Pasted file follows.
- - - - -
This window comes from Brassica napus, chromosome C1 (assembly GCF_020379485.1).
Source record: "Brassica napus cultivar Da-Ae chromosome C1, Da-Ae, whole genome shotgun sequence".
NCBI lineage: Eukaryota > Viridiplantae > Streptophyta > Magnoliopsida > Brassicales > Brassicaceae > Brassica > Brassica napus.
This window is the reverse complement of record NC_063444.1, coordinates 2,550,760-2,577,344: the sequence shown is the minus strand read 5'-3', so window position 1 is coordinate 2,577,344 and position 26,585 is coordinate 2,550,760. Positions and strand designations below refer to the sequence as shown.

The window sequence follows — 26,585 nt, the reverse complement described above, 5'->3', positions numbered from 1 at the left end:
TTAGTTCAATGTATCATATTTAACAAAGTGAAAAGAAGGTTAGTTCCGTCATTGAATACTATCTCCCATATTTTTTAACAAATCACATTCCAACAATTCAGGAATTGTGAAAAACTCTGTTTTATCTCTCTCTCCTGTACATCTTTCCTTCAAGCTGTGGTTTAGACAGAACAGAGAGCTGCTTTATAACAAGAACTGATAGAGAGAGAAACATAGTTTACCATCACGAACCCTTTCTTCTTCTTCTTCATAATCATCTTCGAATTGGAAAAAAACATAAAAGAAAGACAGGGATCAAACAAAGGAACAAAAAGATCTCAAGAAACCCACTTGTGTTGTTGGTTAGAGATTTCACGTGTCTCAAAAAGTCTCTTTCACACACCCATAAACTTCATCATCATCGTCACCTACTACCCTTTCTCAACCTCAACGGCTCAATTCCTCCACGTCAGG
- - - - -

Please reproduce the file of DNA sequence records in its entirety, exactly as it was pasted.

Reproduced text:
This window comes from Brassica napus, chromosome C1 (assembly GCF_020379485.1).
Source record: "Brassica napus cultivar Da-Ae chromosome C1, Da-Ae, whole genome shotgun sequence".
NCBI lineage: Eukaryota > Viridiplantae > Streptophyta > Magnoliopsida > Brassicales > Brassicaceae > Brassica > Brassica napus.
This window is the reverse complement of record NC_063444.1, coordinates 2,550,760-2,577,344: the sequence shown is the minus strand read 5'-3', so window position 1 is coordinate 2,577,344 and position 26,585 is coordinate 2,550,760. Positions and strand designations below refer to the sequence as shown.

The window sequence follows — 26,585 nt, the reverse complement described above, 5'->3', positions numbered from 1 at the left end:
TTAGTTCAATGTATCATATTTAACAAAGTGAAAAGAAGGTTAGTTCCGTCATTGAATACTATCTCCCATATTTTTTAACAAATCACATTCCAACAATTCAGGAATTGTGAAAAACTCTGTTTTATCTCTCTCTCCTGTACATCTTTCCTTCAAGCTGTGGTTTAGACAGAACAGAGAGCTGCTTTATAACAAGAACTGATAGAGAGAGAAACATAGTTTACCATCACGAACCCTTTCTTCTTCTTCTTCATAATCATCTTCGAATTGGAAAAAAACATAAAAGAAAGACAGGGATCAAACAAAGGAACAAAAAGATCTCAAGAAACCCACTTGTGTTGTTGGTTAGAGATTTCACGTGTCTCAAAAAGTCTCTTTCACACACCCATAAACTTCATCATCATCGTCACCTACTACCCTTTCTCAACCTCAACGGCTCAATTCCTCCACGTCAGG